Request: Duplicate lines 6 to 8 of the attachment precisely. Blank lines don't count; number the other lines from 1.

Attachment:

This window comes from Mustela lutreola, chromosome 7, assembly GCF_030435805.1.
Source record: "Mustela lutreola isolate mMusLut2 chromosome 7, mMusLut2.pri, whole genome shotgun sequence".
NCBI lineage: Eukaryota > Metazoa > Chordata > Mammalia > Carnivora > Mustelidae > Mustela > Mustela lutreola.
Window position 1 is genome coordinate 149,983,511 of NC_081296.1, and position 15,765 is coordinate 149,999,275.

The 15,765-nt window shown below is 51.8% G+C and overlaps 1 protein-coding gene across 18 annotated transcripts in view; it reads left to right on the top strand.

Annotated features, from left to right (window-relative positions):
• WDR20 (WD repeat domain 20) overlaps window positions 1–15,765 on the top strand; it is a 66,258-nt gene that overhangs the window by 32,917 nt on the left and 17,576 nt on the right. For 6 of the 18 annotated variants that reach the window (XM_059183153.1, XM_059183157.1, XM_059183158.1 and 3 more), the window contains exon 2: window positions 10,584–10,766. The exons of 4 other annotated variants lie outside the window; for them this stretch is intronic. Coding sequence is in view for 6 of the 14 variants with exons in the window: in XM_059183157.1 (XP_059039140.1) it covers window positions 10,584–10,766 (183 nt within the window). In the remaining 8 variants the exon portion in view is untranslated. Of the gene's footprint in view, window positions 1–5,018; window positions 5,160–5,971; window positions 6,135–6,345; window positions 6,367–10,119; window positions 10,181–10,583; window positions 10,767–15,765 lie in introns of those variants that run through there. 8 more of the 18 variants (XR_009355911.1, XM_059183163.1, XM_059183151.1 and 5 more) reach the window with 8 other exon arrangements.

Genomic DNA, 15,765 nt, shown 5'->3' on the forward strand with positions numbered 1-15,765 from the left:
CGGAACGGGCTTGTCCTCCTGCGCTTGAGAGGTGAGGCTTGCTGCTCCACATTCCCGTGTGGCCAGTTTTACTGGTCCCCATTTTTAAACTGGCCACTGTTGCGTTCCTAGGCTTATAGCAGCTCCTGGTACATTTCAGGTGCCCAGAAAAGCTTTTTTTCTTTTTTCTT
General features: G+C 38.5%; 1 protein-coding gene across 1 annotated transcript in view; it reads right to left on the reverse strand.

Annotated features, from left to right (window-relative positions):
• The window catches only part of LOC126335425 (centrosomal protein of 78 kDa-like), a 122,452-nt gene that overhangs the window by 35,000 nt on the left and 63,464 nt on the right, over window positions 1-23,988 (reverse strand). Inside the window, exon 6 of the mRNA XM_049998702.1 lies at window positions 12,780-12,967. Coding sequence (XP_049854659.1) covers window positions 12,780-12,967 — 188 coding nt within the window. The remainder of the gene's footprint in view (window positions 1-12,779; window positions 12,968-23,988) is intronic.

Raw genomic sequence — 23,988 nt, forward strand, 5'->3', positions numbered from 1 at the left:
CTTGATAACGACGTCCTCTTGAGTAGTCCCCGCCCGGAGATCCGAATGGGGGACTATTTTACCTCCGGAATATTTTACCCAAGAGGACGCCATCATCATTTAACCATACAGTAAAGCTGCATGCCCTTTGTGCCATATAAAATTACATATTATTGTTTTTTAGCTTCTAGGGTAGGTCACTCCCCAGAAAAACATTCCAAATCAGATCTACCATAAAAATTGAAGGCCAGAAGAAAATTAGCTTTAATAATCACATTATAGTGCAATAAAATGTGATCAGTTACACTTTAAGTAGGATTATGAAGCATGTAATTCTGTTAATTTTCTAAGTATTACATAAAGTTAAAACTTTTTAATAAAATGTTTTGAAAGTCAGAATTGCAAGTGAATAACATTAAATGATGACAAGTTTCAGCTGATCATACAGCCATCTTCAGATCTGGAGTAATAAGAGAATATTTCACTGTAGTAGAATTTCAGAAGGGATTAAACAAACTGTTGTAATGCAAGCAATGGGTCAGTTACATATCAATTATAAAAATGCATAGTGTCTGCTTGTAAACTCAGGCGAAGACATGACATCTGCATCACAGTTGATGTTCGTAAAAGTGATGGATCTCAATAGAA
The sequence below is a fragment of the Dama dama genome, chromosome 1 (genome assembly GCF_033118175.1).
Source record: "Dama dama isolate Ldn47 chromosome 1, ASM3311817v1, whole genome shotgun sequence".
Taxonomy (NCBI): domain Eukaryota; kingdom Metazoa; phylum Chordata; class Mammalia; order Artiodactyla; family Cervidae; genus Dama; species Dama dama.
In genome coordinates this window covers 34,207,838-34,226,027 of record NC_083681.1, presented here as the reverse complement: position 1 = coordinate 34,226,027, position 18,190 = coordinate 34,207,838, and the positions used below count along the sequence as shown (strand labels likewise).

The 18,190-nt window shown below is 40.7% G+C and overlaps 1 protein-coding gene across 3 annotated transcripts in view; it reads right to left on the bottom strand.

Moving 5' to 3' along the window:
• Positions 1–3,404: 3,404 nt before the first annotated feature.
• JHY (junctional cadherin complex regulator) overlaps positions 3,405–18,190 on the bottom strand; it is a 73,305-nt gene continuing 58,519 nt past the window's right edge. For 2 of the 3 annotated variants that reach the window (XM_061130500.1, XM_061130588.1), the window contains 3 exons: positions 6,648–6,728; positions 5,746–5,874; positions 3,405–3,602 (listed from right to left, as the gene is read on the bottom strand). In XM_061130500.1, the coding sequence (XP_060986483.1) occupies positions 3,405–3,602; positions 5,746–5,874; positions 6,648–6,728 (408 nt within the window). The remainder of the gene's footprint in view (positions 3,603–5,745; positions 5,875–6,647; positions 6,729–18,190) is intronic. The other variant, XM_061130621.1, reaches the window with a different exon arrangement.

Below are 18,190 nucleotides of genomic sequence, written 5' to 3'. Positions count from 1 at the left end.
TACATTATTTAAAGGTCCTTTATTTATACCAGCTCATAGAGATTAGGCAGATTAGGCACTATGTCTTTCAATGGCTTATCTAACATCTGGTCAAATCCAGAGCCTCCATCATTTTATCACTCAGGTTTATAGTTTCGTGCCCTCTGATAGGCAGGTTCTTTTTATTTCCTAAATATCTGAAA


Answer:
Annotated features, from left to right (window-relative positions):
• WDR20 (WD repeat domain 20) overlaps window positions 1–15,765 on the top strand; it is a 66,258-nt gene that overhangs the window by 32,917 nt on the left and 17,576 nt on the right. For 6 of the 18 annotated variants that reach the window (XM_059183153.1, XM_059183157.1, XM_059183158.1 and 3 more), the window contains exon 2: window positions 10,584–10,766. The exons of 4 other annotated variants lie outside the window; for them this stretch is intronic. Coding sequence is in view for 6 of the 14 variants with exons in the window: in XM_059183157.1 (XP_059039140.1) it covers window positions 10,584–10,766 (183 nt within the window). In the remaining 8 variants the exon portion in view is untranslated. Of the gene's footprint in view, window positions 1–5,018; window positions 5,160–5,971; window positions 6,135–6,345; window positions 6,367–10,119; window positions 10,181–10,583; window positions 10,767–15,765 lie in introns of those variants that run through there. 8 more of the 18 variants (XR_009355911.1, XM_059183163.1, XM_059183151.1 and 5 more) reach the window with 8 other exon arrangements.

Genomic DNA, 15,765 nt, shown 5'->3' on the forward strand with positions numbered 1-15,765 from the left: